Writer’s love paradox, and here’s a great one: the more you help yourself, the more you can write to help others.

Writers seem harmless, but really are lethal.

A young woman with blond hair, a nose ring and writing tattooed on her arms and hand, stares ahead pensively.
Atikh Bana

The pen truly is mightier than the sword, as words form the thoughts of the swordman.

Sometimes a writer’s whimsical façade is a “cover” so others will let their guard down. Writers want to see people’s authentic selves. And our motives are (mostly) pure, as we’re either seeking authentic interaction, or inspiration for a story.

Just don’t underestimate a writer’s playful nature… Sticks and stones may break bones, but words scar minds. You don’t want a writer’s word coming at you… You always want the words working for you.

Writers hit rewind … a lot.

Many writers don’t have the best hearing because we spent years drowning out crazy thoughts with loud music.

Anyway, if we’re watching a movie and miss something that was said, we may obsess to the point of clicking the back button … every … single … time. (I stopped doing it with others around after my significant other stormed out of the room after I did it one too many times. So, now it’s just a secret…)

To remedy the situation, I turn on the close captioning and pretty much read most my shows.

Writers are good in the sack.

A book with glasses on it sitting on a bed.
Sincerely Media

Who has better attention to detail than a writer? And passion?And if someone can arrange 26 letters to thrill and delight, imagine what writers can do with um … other stuff.

Writers can “play” off tragedy.

Woman in distress with dragon in background blowing fire that's catching a forest on fire.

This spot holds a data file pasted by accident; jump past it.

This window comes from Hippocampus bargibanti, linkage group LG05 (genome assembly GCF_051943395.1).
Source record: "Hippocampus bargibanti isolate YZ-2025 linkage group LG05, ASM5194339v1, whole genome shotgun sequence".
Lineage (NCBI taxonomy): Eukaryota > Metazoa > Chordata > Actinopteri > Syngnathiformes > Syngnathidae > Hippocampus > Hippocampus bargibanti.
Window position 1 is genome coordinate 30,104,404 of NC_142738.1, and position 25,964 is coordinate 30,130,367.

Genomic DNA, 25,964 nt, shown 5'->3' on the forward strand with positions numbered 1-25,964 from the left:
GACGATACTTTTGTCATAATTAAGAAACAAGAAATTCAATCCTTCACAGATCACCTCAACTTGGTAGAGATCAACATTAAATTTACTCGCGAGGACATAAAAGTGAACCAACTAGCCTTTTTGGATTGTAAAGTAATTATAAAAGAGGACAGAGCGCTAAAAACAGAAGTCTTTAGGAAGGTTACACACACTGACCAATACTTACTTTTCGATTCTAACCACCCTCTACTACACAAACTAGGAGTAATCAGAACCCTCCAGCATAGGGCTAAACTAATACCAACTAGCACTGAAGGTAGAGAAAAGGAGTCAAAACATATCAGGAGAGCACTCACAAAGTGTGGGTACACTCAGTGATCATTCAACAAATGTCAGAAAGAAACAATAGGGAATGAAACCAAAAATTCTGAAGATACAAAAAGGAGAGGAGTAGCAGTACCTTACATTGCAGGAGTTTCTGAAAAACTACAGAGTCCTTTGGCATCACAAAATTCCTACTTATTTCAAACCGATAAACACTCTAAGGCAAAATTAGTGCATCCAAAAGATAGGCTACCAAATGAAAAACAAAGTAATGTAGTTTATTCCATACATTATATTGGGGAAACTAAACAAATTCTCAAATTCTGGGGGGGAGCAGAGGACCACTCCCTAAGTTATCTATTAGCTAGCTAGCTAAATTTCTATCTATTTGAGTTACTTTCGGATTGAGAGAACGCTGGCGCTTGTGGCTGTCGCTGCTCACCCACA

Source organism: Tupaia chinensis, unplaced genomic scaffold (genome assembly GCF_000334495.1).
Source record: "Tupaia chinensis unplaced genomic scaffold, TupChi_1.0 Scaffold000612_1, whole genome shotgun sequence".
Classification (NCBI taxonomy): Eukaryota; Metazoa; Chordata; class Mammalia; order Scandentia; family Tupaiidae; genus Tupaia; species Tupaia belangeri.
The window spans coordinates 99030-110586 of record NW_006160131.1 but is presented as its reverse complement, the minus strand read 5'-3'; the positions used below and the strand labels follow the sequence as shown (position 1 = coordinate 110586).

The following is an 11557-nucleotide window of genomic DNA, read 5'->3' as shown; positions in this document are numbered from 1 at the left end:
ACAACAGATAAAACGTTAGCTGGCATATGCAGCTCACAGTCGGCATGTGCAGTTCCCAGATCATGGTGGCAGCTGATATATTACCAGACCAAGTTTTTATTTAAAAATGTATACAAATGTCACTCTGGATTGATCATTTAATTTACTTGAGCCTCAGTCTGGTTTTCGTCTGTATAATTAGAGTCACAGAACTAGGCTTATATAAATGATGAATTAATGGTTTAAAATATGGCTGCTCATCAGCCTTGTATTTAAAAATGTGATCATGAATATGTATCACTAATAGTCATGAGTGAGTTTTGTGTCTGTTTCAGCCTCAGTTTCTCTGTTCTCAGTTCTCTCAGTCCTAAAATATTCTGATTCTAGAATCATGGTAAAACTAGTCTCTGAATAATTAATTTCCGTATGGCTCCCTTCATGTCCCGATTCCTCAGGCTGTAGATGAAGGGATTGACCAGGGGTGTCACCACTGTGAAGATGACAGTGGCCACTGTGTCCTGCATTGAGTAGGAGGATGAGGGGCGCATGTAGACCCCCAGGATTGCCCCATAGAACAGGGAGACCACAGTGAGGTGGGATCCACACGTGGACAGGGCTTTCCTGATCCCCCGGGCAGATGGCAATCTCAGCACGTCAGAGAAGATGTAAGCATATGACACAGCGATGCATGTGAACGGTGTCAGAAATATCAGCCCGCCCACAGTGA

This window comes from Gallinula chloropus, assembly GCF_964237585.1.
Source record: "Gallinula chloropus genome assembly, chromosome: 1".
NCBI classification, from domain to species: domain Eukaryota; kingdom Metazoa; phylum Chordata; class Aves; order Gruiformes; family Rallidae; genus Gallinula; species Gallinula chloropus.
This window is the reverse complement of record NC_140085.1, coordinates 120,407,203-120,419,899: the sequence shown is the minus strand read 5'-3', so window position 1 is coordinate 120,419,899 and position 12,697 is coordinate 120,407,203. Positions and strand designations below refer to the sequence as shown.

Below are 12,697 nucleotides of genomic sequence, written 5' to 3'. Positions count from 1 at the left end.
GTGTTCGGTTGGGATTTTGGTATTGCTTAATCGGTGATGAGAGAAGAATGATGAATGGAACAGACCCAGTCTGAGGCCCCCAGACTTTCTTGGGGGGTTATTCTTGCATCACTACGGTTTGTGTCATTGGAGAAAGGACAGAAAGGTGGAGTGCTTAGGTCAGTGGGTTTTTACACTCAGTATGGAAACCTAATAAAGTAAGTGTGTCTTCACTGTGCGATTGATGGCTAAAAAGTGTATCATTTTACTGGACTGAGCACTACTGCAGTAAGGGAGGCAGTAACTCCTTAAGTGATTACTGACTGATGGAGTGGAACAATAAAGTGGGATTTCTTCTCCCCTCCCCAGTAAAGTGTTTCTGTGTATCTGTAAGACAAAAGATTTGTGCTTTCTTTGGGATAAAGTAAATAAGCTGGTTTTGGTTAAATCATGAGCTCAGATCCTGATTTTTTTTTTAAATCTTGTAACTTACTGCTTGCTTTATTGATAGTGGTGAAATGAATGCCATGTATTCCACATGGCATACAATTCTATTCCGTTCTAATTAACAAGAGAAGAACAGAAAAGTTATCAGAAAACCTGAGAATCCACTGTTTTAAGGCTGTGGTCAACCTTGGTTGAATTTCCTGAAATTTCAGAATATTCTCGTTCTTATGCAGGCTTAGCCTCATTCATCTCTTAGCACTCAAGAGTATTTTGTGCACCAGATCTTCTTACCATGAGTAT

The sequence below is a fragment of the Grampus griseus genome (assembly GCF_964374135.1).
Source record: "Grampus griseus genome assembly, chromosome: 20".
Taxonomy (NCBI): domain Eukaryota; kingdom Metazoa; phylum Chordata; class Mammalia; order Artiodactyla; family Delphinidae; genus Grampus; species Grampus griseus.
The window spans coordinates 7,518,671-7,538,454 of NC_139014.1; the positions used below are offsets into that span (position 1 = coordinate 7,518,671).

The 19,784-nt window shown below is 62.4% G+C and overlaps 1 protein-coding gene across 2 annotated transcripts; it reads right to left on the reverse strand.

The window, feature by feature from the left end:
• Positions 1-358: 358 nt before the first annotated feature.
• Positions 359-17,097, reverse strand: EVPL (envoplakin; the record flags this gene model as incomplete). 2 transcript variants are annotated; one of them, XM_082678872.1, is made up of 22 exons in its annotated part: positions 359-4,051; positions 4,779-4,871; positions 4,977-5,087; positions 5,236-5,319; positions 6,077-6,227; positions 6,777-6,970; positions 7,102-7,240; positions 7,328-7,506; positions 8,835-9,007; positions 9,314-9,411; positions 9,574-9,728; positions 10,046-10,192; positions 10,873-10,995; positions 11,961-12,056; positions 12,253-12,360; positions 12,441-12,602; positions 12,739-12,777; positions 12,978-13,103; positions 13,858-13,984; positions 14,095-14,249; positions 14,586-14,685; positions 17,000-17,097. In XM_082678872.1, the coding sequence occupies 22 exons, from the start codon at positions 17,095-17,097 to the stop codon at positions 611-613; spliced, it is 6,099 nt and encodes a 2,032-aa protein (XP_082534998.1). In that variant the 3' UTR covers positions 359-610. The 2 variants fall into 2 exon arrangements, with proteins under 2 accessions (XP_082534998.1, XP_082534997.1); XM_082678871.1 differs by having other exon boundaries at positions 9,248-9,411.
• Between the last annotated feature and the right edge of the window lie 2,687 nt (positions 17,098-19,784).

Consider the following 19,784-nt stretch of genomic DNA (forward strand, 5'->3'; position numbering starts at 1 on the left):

That doesn’t mean writers don’t take catastrophes seriously or feel the blunt edge of loss. We often feel it more than most. It’s that writers have an eternal flame — an inner smile — knowing that no matter how bad things get, “maybe someday this could inspire a good story…”

“Nothing bad can happen to a writer.

Everything is material.” ― Philip Roth.

Of course, writers can play off of comedy too… So, it’s almost like the universe bestowed the curse of feeling life more intensely, yet the blessing of being able to express it to help others and perhaps even make a living (or a side-hustle).

It’s a great way to see life, giving it a surreal feel. You can not only imagine others are helping you write stories, you can imagine you are in your own story. Because you are.

All the world’s a stage,
And all the men and women merely players. — Shakespeare

Writers don’t choose to write, we write or die.

I’m not exaggerating (like writers love to do). Seriously, I remember moments in childhood where I was struck with some emotional trauma, and the only thing I could do was grab a pen and let it flow out. Had there been no release in words, I probably would have lost my mind. Once we let the words flow out, we can arrange them and purge them through the fire of editing until our memories are pure as gold.

The final secret.

If you are reading this, you are a writer too. So many people I know could be incredible “writers,” but they never take the time to capture the words in a place they edit them later or show others.

All I can say is, go for it. It’s amazing what starts to come out when you join the weird, wild club known as writers.